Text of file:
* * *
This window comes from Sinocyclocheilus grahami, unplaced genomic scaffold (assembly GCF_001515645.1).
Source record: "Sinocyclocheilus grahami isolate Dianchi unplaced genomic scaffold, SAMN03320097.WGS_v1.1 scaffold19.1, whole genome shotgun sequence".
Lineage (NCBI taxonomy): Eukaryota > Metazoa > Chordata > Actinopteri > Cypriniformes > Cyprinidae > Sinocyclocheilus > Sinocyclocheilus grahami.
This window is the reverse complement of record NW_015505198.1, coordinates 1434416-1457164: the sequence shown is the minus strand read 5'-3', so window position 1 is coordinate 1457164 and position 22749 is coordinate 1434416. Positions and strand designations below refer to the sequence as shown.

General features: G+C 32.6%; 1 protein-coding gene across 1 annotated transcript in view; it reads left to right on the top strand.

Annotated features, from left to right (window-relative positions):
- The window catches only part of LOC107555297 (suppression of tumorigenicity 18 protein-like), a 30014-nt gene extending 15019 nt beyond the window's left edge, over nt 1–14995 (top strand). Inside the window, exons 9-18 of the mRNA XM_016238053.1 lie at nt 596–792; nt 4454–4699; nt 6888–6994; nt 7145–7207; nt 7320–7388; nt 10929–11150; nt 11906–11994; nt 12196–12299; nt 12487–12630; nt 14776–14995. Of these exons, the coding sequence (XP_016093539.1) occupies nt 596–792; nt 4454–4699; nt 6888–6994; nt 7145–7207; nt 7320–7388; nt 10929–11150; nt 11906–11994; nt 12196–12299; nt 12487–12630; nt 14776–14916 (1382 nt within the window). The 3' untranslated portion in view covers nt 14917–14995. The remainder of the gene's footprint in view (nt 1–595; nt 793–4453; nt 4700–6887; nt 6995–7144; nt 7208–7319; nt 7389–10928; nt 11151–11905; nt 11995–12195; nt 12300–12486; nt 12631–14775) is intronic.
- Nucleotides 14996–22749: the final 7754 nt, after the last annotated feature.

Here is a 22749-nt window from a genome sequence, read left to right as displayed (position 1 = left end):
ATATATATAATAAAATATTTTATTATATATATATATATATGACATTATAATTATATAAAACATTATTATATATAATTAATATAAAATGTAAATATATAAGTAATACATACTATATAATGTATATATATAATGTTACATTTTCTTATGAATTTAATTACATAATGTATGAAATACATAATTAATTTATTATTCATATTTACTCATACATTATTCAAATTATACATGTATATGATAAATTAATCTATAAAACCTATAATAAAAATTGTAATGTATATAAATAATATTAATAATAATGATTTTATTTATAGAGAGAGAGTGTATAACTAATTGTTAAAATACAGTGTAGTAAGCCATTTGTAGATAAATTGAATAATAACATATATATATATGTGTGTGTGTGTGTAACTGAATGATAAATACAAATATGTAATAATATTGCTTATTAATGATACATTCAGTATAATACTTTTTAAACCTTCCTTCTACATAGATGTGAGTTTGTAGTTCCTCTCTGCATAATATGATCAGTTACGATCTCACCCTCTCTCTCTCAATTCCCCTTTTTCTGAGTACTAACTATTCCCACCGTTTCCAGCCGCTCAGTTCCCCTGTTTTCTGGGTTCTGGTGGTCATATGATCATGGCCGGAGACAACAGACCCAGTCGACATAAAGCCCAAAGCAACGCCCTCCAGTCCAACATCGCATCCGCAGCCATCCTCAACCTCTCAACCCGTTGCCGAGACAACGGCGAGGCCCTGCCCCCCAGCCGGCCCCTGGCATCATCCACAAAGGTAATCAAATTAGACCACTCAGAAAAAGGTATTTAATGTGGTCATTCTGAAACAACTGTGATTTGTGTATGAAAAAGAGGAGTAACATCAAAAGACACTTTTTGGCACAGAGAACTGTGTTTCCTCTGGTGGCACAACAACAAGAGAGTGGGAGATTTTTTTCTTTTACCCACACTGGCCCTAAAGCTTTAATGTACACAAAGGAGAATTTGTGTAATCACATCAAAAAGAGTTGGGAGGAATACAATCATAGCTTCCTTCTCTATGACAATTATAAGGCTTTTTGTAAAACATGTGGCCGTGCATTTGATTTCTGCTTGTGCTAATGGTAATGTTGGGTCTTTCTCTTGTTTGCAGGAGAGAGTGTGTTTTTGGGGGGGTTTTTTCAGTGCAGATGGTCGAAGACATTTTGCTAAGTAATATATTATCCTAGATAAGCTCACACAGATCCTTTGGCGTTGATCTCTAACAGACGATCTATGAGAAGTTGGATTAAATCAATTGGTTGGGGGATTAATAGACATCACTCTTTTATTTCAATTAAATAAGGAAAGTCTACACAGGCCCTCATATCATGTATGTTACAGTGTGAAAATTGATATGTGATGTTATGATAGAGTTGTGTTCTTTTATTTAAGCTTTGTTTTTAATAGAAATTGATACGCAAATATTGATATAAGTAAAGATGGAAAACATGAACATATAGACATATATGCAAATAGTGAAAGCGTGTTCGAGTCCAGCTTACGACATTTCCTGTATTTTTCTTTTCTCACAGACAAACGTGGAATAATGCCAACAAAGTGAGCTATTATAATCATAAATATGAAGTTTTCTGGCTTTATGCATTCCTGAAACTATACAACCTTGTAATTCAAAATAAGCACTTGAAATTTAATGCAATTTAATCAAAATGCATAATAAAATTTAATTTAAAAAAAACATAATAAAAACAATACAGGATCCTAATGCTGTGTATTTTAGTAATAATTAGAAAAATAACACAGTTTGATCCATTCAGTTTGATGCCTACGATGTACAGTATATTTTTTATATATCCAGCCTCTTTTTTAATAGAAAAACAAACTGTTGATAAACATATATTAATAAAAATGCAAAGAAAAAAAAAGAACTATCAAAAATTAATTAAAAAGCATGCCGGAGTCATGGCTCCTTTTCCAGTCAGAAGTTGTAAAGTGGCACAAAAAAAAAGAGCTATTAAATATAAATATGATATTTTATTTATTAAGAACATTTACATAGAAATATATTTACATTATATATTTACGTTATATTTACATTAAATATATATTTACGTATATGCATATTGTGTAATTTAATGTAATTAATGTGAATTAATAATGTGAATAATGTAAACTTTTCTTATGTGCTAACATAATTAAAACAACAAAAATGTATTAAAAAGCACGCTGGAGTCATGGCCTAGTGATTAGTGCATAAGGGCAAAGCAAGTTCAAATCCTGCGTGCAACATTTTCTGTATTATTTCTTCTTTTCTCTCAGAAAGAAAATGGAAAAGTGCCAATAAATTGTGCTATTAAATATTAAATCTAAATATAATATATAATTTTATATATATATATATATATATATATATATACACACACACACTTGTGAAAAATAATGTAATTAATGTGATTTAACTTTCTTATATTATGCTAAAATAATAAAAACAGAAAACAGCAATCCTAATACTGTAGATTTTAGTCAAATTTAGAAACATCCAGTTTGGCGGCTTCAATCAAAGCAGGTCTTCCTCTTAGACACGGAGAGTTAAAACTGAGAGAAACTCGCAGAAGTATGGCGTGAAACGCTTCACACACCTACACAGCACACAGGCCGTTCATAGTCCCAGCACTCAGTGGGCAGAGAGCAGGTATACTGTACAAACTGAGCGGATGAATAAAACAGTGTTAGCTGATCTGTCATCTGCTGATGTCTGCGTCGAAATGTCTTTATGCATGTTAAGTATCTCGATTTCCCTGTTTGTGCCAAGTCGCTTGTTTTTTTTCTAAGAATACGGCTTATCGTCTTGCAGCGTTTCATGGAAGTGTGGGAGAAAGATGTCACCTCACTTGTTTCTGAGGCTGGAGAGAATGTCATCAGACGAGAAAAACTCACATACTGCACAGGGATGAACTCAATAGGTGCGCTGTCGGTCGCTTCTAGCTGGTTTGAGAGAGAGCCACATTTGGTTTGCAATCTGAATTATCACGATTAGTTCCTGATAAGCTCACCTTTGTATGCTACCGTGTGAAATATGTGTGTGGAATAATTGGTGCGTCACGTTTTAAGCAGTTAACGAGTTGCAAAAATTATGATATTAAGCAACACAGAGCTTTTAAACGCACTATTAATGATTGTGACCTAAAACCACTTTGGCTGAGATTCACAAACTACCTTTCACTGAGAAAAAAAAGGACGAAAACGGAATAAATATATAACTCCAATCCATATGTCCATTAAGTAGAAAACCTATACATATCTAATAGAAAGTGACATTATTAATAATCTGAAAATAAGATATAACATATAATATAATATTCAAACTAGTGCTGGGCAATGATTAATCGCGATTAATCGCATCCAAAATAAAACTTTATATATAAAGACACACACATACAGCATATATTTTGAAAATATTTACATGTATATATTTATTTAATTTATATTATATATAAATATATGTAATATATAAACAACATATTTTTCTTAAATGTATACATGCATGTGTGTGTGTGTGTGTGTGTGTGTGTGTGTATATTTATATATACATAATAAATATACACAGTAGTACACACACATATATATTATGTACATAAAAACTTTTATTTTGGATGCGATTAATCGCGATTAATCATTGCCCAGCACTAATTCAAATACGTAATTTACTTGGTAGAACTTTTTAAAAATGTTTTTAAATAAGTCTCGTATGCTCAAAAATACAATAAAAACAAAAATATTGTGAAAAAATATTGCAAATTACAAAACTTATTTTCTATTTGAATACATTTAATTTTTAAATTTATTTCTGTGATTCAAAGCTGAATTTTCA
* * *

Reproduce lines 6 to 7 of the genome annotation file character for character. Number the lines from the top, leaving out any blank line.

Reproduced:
Annotated features, from left to right (window-relative positions):
- The window catches only part of LOC107555297 (suppression of tumorigenicity 18 protein-like), a 30014-nt gene extending 15019 nt beyond the window's left edge, over nt 1–14995 (top strand). Inside the window, exons 9-18 of the mRNA XM_016238053.1 lie at nt 596–792; nt 4454–4699; nt 6888–6994; nt 7145–7207; nt 7320–7388; nt 10929–11150; nt 11906–11994; nt 12196–12299; nt 12487–12630; nt 14776–14995. Of these exons, the coding sequence (XP_016093539.1) occupies nt 596–792; nt 4454–4699; nt 6888–6994; nt 7145–7207; nt 7320–7388; nt 10929–11150; nt 11906–11994; nt 12196–12299; nt 12487–12630; nt 14776–14916 (1382 nt within the window). The 3' untranslated portion in view covers nt 14917–14995. The remainder of the gene's footprint in view (nt 1–595; nt 793–4453; nt 4700–6887; nt 6995–7144; nt 7208–7319; nt 7389–10928; nt 11151–11905; nt 11995–12195; nt 12300–12486; nt 12631–14775) is intronic.